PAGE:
Frustrating, too, was Justin A. Langlois’s Glossed Over (2014), with its white-vinyl-lettering-on-a-white-wall display of quotations drawn from the writings of Jean Baudrillard, Michel Foucault, Sol LeWitt and Jacques Rancière, among other notable thinkers on society and art. If there is meaning in this, it remains hopelessly elusive. In Jonah Brucker-Cohen’s Alerting Infrastructure! (2003), a hand drill mounted high against the gallery wall is activated by hits to the MOCCA website, theoretically destroying the wall as the virtual visits to the gallery mount. It’s a fine idea, and even though there were technical difficulties with the work when I visited the gallery, there was much promise to the minor destruction already underway. Yet I quickly found out that Brucker-Cohen’s drill is fixed, so that it merely spins in a single, pre-determined spot and depth, the surrounding gouges and holes in the gallery wall being simply cosmetic. Why render this work impotent and false when it has such forceful potential? And I still haven’t found my way to the tattoo shop with a small pine bench as described in the loosely mapped instructions of Arabella Campbell’s Ways of Seeing by Walking (2014). I’m starting to think (or hope, for the sake of the work) that maybe it doesn’t exist.
Maggie Groat’s sculpture-cum-discussion-table Fences Will Turn Into Tables (2010–13) is exactly what its title suggests. No doubt the work is designed to summon some kind of potential energy for greater democratic good, though on viewing it sitting empty in the gallery, one imagines it looking quite smart in a collector’s dining room. A better place for Groat’s table might be at the Brewality of Fact Beer Club, a series of micro-meetings during the exhibition facilitated by Gina Badger, the STAG Library collective and cheyanne turions, though this promises to be no less exclusive as these brew-club/discussion sessions (with the exception of a final members-only meeting at MOCCA) are limited to a small group of pre-registered participants and take place at turions’s private home. There’s something deeply paradoxical about closed-door collective action and it’s not clear how that makes a viable prototype for realigned institutional futures.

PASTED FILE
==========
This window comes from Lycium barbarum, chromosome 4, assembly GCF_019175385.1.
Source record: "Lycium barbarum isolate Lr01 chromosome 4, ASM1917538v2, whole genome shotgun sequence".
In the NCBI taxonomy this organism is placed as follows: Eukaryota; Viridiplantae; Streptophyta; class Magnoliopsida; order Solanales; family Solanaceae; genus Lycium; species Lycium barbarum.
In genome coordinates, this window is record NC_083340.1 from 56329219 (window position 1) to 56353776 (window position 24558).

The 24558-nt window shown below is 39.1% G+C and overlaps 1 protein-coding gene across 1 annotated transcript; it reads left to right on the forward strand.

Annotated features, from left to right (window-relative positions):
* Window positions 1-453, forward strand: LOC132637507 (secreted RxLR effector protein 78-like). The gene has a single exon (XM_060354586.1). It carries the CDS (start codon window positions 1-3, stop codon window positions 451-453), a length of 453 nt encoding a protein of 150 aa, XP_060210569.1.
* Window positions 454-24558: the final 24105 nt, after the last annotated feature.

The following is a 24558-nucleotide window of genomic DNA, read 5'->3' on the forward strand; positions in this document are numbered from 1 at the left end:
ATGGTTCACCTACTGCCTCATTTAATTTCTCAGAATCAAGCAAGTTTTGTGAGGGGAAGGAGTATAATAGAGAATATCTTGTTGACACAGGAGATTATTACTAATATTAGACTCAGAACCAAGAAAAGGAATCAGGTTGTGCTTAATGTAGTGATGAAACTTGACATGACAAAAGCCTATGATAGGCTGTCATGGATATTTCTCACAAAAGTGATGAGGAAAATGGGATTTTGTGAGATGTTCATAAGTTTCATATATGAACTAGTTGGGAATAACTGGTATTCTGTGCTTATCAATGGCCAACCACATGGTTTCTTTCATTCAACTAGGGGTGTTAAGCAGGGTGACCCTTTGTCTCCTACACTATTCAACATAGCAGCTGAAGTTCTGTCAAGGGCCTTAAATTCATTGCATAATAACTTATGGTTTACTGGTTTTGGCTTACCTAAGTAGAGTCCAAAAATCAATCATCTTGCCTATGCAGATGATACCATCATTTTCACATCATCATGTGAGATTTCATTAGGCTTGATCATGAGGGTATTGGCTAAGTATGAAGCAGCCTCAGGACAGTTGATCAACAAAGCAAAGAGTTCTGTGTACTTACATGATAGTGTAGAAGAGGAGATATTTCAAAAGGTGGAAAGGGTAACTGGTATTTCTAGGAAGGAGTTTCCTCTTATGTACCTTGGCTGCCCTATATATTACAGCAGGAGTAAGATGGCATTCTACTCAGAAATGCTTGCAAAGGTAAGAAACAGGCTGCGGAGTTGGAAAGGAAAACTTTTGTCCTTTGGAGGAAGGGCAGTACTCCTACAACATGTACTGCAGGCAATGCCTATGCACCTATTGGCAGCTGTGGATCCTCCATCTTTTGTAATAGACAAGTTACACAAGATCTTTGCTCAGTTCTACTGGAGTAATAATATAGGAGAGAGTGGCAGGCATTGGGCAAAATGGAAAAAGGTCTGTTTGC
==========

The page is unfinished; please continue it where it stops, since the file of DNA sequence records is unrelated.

Lee has opened up the “TBD” debate to a wider public with a program of panel discussions, a critics forum, unconventional exhibition tours (a “blindfolds” and “wall + outlets” tour, both on October 19) and weekly performances by artist Jon Sasaki that take a new measure of gallery attendance protocols and tracking for the duration of the exhibition. And despite the troublesome aspects of some of the works in the show (one wonders, too, how much that had to do with the realities of trying to make the most of a lean exhibition budget, a not-unimportant consideration in this context), Lee should get full credit for providing a public opportunity to take a critical look at where art practices and institutional thinking are headed in advance of MOCCA’s eventual relocation.
All this leads to perhaps the most interesting and I think successful aspect of “TBD,” the open invitation in advance of the exhibition to submit architectural proposals based on the question “What is a contemporary art gallery?” The resulting installation, To Be Destroyed: A call for ideas, gathers 69 of those one-page submissions mapping a future MOCCA; these range from itinerant satellite exhibition venues housed in disused buildings across the GTA to personally customized virtual-art environments. Whether there’s anything realistic to any of this is another question, but in the end it doesn’t really matter. The value in this work is its engagement, an inclusive effort to give the random energies of public debate a say in the all-too-often exclusive process of artmaking and institution-building. The results may be wild and unpredictable but, after all, that’s exactly what MOCCA does best. Whether “TBD”’s radical propositions will lead to real institutional change remains, as it were, to be determined.